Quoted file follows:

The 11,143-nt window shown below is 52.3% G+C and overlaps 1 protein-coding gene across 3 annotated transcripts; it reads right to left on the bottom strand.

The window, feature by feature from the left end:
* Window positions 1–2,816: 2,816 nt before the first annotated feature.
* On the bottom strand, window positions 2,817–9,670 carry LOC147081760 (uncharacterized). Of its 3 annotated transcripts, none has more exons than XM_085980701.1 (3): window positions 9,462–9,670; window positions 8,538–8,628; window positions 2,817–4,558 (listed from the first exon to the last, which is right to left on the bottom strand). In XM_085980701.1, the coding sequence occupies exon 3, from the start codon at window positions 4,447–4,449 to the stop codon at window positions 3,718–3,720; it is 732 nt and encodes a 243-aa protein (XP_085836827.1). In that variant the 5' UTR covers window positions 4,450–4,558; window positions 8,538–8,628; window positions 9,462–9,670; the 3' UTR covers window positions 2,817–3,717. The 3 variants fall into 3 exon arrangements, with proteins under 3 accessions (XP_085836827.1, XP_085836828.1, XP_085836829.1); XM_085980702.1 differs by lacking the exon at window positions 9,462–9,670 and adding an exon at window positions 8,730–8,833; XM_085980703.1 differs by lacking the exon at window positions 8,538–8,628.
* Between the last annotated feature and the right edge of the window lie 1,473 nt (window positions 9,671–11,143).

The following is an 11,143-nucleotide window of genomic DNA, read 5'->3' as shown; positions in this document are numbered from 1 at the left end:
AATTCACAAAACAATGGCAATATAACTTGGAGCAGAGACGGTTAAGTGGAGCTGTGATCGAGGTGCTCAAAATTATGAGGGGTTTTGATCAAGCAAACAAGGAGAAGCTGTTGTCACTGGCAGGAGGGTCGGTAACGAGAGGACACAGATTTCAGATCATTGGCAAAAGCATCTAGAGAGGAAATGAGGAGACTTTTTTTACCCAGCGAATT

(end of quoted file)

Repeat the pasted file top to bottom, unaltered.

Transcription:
The 11,143-nt window shown below is 52.3% G+C and overlaps 1 protein-coding gene across 3 annotated transcripts; it reads right to left on the bottom strand.

The window, feature by feature from the left end:
* Window positions 1–2,816: 2,816 nt before the first annotated feature.
* On the bottom strand, window positions 2,817–9,670 carry LOC147081760 (uncharacterized). Of its 3 annotated transcripts, none has more exons than XM_085980701.1 (3): window positions 9,462–9,670; window positions 8,538–8,628; window positions 2,817–4,558 (listed from the first exon to the last, which is right to left on the bottom strand). In XM_085980701.1, the coding sequence occupies exon 3, from the start codon at window positions 4,447–4,449 to the stop codon at window positions 3,718–3,720; it is 732 nt and encodes a 243-aa protein (XP_085836827.1). In that variant the 5' UTR covers window positions 4,450–4,558; window positions 8,538–8,628; window positions 9,462–9,670; the 3' UTR covers window positions 2,817–3,717. The 3 variants fall into 3 exon arrangements, with proteins under 3 accessions (XP_085836827.1, XP_085836828.1, XP_085836829.1); XM_085980702.1 differs by lacking the exon at window positions 9,462–9,670 and adding an exon at window positions 8,730–8,833; XM_085980703.1 differs by lacking the exon at window positions 8,538–8,628.
* Between the last annotated feature and the right edge of the window lie 1,473 nt (window positions 9,671–11,143).

The following is an 11,143-nucleotide window of genomic DNA, read 5'->3' as shown; positions in this document are numbered from 1 at the left end:
AATTCACAAAACAATGGCAATATAACTTGGAGCAGAGACGGTTAAGTGGAGCTGTGATCGAGGTGCTCAAAATTATGAGGGGTTTTGATCAAGCAAACAAGGAGAAGCTGTTGTCACTGGCAGGAGGGTCGGTAACGAGAGGACACAGATTTCAGATCATTGGCAAAAGCATCTAGAGAGGAAATGAGGAGACTTTTTTTACCCAGCGAATT